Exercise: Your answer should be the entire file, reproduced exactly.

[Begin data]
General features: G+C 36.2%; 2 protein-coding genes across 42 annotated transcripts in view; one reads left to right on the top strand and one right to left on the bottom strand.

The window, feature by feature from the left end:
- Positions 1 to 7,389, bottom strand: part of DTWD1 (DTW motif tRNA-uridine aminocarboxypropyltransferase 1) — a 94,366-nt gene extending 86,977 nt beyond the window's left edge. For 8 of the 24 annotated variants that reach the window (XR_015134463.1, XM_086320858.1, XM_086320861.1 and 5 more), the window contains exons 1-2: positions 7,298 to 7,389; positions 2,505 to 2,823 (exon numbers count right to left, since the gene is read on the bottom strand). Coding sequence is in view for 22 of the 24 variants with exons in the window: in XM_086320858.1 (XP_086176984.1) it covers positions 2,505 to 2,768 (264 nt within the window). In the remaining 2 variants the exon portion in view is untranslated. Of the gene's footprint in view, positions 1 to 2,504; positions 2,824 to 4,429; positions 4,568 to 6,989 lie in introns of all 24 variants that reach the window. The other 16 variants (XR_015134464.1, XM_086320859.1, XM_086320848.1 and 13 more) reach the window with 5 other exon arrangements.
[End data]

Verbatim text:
General features: G+C 36.2%; 2 protein-coding genes across 42 annotated transcripts in view; one reads left to right on the top strand and one right to left on the bottom strand.

The window, feature by feature from the left end:
- Positions 1 to 7,389, bottom strand: part of DTWD1 (DTW motif tRNA-uridine aminocarboxypropyltransferase 1) — a 94,366-nt gene extending 86,977 nt beyond the window's left edge. For 8 of the 24 annotated variants that reach the window (XR_015134463.1, XM_086320858.1, XM_086320861.1 and 5 more), the window contains exons 1-2: positions 7,298 to 7,389; positions 2,505 to 2,823 (exon numbers count right to left, since the gene is read on the bottom strand). Coding sequence is in view for 22 of the 24 variants with exons in the window: in XM_086320858.1 (XP_086176984.1) it covers positions 2,505 to 2,768 (264 nt within the window). In the remaining 2 variants the exon portion in view is untranslated. Of the gene's footprint in view, positions 1 to 2,504; positions 2,824 to 4,429; positions 4,568 to 6,989 lie in introns of all 24 variants that reach the window. The other 16 variants (XR_015134464.1, XM_086320859.1, XM_086320848.1 and 13 more) reach the window with 5 other exon arrangements.